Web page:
SAT solutions?: The impacts of College Board’s controversial test cancellations in light of COVID-19
BY EMMA HUERTA It’s no lie that the coronavirus pandemic has taken the world by storm. Students have especially been affected as schools remain closed, classes and events turn virtual and days are indefinitely spent at home.  Besides the evident toll COVID-19 has taken on schools and their students,... Read more
Florida is mishandling its prisons in the midst of the coronavirus pandemic
BY JOSEPH STURGEON Since the onset of the coronavirus pandemic, experts have warned that a slew of communities will be disproportionately affected by it. Among these groups is America’s vast prison population. For decades, the presumed land of the free has specialized in holding people captive. Now, in the... Read more
Quarantine’s effect on the mind: How self isolation and social distancing affect those with mental illness
BY ELENA VALDEZ Staying inside all day and night is routine for many diagnosed with depression or various forms of anxiety disorders. However, as laws become stricter amidst the worldwide lockdown that the dangerous virus COVID-19, or coronavirus, has caused, those suffering from mental illness find it harder to... Read more
Trump’s response to the coronavirus outbreak may harm his aspirations in the 2020 election
BY CHRIS GOMES Almost every president has historically had to tackle a defining crisis during their presidency. President Donald Trump’s defining crisis appears to be the outbreak of the coronavirus, and the way he handles it will shape the outcome of the 2020 election. Generally, in times of national... Read more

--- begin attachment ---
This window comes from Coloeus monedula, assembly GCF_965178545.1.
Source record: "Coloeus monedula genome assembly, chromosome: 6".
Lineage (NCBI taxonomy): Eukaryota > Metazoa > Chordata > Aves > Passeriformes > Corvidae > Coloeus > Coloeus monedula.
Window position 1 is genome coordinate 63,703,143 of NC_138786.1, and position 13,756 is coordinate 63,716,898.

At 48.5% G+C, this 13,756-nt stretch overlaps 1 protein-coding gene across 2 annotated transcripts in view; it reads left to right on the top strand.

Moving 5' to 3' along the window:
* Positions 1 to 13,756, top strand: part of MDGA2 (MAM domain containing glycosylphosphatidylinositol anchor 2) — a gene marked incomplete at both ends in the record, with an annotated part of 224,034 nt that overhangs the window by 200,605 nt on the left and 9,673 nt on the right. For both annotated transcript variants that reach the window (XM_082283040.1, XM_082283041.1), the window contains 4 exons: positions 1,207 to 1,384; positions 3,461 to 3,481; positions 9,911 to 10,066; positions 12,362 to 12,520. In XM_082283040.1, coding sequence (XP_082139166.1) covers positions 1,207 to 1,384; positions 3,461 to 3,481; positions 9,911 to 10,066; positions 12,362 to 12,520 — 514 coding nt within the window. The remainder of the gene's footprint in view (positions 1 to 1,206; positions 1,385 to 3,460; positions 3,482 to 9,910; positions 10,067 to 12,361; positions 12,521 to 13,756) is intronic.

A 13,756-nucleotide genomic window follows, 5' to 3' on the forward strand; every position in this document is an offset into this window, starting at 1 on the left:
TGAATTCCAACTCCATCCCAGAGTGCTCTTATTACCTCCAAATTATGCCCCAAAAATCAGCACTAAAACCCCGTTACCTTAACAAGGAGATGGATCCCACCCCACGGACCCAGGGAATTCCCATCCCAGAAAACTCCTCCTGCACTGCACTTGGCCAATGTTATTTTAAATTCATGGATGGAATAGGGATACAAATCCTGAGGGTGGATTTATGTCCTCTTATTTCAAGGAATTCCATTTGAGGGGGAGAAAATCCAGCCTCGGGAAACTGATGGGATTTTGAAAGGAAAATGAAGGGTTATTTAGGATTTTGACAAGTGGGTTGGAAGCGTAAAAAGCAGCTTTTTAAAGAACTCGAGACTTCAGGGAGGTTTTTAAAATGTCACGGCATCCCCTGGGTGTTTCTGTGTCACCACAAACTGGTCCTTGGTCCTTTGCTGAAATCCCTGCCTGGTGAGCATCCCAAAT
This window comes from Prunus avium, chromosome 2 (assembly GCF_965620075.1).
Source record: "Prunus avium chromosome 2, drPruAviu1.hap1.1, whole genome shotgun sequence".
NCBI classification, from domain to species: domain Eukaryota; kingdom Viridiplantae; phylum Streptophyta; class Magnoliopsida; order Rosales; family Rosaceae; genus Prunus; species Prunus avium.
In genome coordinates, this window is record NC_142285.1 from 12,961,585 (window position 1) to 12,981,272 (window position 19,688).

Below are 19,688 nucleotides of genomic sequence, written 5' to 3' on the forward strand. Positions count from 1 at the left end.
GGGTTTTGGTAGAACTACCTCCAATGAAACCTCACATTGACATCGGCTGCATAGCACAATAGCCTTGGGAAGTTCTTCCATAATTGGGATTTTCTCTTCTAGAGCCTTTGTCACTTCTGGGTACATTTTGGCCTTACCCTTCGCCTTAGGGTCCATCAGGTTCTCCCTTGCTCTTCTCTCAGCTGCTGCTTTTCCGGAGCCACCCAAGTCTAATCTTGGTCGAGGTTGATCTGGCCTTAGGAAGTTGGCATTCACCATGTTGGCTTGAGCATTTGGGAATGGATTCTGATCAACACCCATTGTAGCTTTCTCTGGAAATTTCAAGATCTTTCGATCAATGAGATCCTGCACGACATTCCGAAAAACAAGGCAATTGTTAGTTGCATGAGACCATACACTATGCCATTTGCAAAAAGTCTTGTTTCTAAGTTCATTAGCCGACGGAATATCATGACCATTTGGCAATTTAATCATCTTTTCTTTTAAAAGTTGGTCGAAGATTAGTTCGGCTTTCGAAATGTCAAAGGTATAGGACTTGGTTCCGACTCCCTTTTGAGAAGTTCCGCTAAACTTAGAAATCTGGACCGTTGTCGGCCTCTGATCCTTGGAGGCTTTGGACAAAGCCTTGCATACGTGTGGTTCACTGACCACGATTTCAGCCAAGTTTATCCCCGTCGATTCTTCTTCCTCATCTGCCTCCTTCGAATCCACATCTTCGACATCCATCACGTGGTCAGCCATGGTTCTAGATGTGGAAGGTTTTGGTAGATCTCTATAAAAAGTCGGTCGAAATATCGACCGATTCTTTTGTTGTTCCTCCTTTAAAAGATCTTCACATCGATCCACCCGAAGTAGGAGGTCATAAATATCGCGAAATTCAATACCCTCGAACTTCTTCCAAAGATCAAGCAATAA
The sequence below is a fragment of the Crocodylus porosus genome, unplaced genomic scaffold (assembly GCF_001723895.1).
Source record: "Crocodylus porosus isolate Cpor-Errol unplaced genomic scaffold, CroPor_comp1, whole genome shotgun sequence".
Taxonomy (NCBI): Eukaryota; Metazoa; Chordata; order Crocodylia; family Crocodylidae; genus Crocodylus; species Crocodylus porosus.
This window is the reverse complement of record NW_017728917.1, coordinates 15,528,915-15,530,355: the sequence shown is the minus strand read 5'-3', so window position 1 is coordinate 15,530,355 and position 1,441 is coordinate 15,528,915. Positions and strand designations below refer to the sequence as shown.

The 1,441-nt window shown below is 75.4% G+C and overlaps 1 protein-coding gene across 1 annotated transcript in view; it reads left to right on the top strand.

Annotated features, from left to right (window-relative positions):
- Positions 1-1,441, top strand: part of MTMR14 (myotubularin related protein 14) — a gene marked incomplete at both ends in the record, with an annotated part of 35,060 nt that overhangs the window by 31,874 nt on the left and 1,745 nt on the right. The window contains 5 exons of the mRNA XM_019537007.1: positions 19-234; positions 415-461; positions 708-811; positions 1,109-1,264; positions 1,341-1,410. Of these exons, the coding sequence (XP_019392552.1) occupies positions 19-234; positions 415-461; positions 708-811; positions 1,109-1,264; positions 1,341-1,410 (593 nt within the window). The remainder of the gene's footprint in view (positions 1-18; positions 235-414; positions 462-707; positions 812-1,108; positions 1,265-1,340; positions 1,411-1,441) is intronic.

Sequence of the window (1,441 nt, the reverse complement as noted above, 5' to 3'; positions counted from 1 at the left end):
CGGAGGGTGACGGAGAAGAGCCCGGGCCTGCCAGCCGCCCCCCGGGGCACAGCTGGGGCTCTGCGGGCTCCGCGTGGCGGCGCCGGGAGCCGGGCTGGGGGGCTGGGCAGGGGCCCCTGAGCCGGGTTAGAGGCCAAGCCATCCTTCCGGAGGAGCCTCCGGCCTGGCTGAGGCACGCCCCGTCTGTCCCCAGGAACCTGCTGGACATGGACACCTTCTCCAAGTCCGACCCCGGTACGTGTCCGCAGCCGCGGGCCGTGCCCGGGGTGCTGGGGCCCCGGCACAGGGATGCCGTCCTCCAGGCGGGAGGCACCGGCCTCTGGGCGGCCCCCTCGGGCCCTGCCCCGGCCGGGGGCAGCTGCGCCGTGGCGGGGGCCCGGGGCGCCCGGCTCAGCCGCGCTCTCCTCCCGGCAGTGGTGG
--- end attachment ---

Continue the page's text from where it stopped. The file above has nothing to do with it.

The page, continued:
Only 200 tries later: U.S. House finally makes lynching a federal crime, 65 years after the murder of Emmett Till
BY EMMA HUERTA On February 26, the U.S. House of Representatives passed a monumental bill to support racial equality. Bill H.R. 35, more commonly known as the Emmett Till Antilynching Act, has now made lynching a hate crime under federal law. It was named in honor of Emmett Till,... Read more
The first step into adulthood: Getting a job
BY ELENA VALDEZ Working is an unavoidable part of life, even if one takes up an obscure or dream job, it is still work. The introduction into this process often begins in later high school years, as students seek out part-time employment alongside school for a number of reasons. ... Read more
Stick to the book: AP Classroom doesn’t belong in the actual classroom
BY SASHEEN JOSEPH When people think of the College Board, thoughts about the Scholastic Aptitude Test (SAT) or Advanced Placement (AP) classes usually follow. But an Urban Dictionary user defined the College Board as “ ruin the lives of all high schoolers, especially in the United States... Read more
The fear of being basic: Why won’t the internet let girls be happy?
BY GENNA NORDLING The dictionary definition of the word “basic” is “of, relating to or forming the base or essence; fundamental.” When you Google “basic,” the Urban Dictionary definition is the first result and it is not the same definition. According to Urban Dictionary, “basic” is used to insult... Read more
Must be 18+ to have a right to privacy: New Florida law requiring underage girls to obtain parental consent for an abortion infringes on privacy
BY JULIA SAFRIN Abortions in the U.S. are legal during up to 20 weeks of pregnancy. States, however, can pass their own laws to put restrictions on abortions. The Supreme Court’s Roe v. Wade ruling has never not been controversial, especially in today’s age, where political beliefs and ideologies... Read more
The SAT prep struggle: Students who cannot afford SAT prep courses are at a disadvantage
BY ARIELLE KRAUS One of the most stressful parts of an individual’s junior year of high school is the Scholastic Aptitude Test (SAT). For most of one’s entire high school experience, they hear about the SAT and worry about how they will do when their time to take it... Read more